Dominick Emmons and his mother got no justice today. I told their story in an earlier post.

The death of Dominick Emmons led to the Lamy case in which the state supreme court called on the legislature to clean up the state laws regarding the death of a fetus. Most of the legislators were willing to do that, despite Governor Lynch’s veto. The override vote was complicated when RESOLVE, a national support group for families dealing with infertility, teamed up with NARAL to hand out anti-HB217 flyers to legislators this morning.

Huh?

You read that right. After the bill had its Senate hearing but before the original Senate vote, abortion advocates went to work looking for allies. The usual suspects – PPNNE, NARAL – found a threat to Roe v. Wade where none existed, and they managed to whip up fear that a fetal homicide law would stop in vitro fertilization and other forms of assisted reproduction. That WOULD NOT HAPPEN under HB 217, for the simple reason that the bill includes language exempting from prosecution anyone acting with a woman’s consent – even a lab tech discarding surplus embryos (children)  from IVF.

I wonder if some of the pro-life women struggling with infertility know that RESOLVE has made common cause with abortion advocates to fight fetal homicide laws. Next time, sponsors will need to keep that in mind as they build the coalition that will get this legislation over the top next time it’s introduced.

Raise your glass and toast the reps who refused to fall for the fear factor – especially Kathy Souza, who has been promoting fetal homicide legislation for a couple of decades now, since long before she was a state rep. Manchester ward 4 can be proud of her.

To Undecided Reps, Rx for Fear: Read the Bills

As I checked my Twitter feed recently, the oft-quoted axiom came to mind about a lie getting halfway around the world before truth gets its pants on. An overwrought writer responded to a tweet I wrote for Cornerstone, in which I urged the New Hampshire legislature to override Governor Lynch’s vetoes of the partial-birth and fetal-homicide bills, by tweeting “Who cares if women die! Protect the fetus, so you can ignore it once it’s born.#christiantaliban”

I am not enough at home in the Twitterverse to wage effective rhetorical war 140 characters at a time. Yet I cannot back off completely. My Twitter scold, whoever she or he is, is not conveying the truth. Neither did the governor in his veto messages. Representatives and senators can choose to make their decisions based on fact instead of fear when they consider overriding the vetoes on the 27th. Read the bills.

A recent veto message by Governor Lynch on a school choice bill contained an erroneous claim. Charlie Arlinghaus of the Josiah Bartlett Center called out the governor for his “factually incorrect veto.” Arlinghaus concluded with the stinging admonition, “Read it before you veto it.”  In a second school-choice veto three days later, the governor based his objections on what was actually in the second bill. I only wish there had been two fetal homicide bills so the governor would have had a chance to correct himself again.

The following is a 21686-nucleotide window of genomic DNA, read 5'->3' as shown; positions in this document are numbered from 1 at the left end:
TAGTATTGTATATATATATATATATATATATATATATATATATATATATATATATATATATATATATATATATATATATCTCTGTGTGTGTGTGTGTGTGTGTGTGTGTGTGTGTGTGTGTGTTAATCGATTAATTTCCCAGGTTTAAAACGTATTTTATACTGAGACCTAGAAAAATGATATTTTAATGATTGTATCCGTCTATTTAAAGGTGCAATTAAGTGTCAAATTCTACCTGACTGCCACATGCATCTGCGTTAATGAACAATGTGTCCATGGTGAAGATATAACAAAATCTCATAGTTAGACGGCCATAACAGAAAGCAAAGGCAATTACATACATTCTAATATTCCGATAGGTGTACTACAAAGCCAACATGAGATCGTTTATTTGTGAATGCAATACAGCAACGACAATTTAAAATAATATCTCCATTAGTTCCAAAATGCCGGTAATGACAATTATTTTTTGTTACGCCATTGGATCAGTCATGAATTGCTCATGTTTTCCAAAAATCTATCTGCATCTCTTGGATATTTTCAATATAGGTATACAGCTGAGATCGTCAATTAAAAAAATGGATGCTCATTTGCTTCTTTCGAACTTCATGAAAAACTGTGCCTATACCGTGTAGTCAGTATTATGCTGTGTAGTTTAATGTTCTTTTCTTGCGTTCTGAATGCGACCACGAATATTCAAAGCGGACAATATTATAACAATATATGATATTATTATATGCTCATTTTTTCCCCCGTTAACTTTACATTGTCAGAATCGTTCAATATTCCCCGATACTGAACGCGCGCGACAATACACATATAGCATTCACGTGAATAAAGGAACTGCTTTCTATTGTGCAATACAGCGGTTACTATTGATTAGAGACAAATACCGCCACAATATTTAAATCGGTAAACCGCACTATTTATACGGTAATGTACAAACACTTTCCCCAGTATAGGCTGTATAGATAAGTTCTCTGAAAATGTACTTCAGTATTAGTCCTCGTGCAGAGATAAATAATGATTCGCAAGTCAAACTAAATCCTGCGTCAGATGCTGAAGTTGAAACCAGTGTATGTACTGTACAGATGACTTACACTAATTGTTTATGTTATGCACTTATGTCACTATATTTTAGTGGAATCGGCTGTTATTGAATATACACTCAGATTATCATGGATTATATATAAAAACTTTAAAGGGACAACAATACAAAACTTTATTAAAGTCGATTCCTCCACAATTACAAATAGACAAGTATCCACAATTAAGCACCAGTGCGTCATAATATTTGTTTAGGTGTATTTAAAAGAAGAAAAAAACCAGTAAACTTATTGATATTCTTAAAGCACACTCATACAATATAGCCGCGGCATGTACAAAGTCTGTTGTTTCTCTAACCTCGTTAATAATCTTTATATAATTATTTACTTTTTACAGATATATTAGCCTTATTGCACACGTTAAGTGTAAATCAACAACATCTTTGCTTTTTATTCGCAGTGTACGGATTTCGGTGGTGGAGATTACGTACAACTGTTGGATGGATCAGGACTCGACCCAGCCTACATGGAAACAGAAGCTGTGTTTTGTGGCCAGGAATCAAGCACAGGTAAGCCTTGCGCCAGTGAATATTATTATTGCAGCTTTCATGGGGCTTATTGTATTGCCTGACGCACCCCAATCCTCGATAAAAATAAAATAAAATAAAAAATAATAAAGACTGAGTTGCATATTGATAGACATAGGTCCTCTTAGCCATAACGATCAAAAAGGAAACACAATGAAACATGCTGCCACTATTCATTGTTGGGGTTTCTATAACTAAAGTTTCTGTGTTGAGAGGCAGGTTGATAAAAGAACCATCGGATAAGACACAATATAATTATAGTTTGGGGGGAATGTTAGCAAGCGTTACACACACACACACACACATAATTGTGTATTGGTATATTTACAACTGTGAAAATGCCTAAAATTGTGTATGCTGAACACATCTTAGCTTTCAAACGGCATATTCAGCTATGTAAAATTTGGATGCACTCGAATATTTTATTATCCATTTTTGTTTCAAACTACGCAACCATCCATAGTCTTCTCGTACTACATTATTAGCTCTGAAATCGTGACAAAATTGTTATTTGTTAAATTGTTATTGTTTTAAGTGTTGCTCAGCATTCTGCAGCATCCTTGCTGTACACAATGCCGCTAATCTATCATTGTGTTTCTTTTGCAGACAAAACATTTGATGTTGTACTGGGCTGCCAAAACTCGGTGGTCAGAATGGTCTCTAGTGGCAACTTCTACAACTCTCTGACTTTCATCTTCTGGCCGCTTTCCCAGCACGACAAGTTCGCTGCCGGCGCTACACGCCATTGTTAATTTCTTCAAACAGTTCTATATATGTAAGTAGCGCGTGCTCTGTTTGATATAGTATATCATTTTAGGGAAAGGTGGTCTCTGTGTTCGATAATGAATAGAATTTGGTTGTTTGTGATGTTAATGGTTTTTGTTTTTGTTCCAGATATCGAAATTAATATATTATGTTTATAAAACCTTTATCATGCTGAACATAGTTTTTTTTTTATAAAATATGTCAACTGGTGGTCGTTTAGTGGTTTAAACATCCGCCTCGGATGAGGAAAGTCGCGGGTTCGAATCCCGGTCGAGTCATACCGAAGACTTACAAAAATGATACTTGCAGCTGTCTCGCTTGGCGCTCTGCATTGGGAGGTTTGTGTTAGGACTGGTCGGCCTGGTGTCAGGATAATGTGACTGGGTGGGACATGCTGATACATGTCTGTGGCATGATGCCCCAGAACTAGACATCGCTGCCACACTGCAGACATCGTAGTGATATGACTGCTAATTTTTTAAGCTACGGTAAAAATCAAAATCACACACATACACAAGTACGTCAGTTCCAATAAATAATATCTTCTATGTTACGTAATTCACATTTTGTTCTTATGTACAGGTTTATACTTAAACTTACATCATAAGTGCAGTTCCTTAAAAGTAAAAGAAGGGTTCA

In vetoing the fetal homicide bill, Governor Lynch falsely claimed that “this legislation … would allow the State of New Hampshire to prosecute a pregnant woman”.  The governor missed the plain language of  HB 217: “nothing in [this bill] shall apply to any act committed by the woman pregnant with the fetus”. In fact, HB 217 would not apply to any pregnancy termination caused by any person acting with the consent of the mother.

And then there’s the partial-birth abortion ban. “Who cares if women die?” Everyone cares, except those who unfortunately don’t want to hear about abortion-related maternal deaths. Remember, self-proclaimed reproductive choice advocates  fought this year to block a separate bill requiring the state to collect abortion statistics, so we all could get some authoritative information about how many women and girls suffer post-abortion complications. (That bill, HB 1680, was passed after being amended to authorize study of the idea.)

The governor wrote in his veto message that the HB 1679’s two-physician requirement for emergency situations could cause a delay that might harm a pregnant woman. No. Even if HB1679 passes, any one physician would continue to be able to terminate a woman’s pregnancy, at any point in the pregnancy, by any method he or she finds appropriate except partial-birth, in which the fetus is partially extracted from the woman’s body before being “terminated.”

Back to Twitter: “Protect the fetus, so you can ignore it once it’s born.” How does HB 1679 protect a fetus? The bill’s opponents are afraid there’s some anti-Roe monster in the closet. Not in this one, there isn’t. A woman’s right to choose abortion is unaffected.  Claims to the contrary are false. Read the bill.

As for “#christiantaliban”, no one concerned with truth could have written that. It’s catchy, though, and is probably halfway around the world as I write, along with the false claims that these bills will harm women.

The truth is still putting its pants on, so to speak. It’s right there, though, in the bills. The fears expressed by the governor and the hapless tweeter are groundless. The facts won’t change between now and the 27th.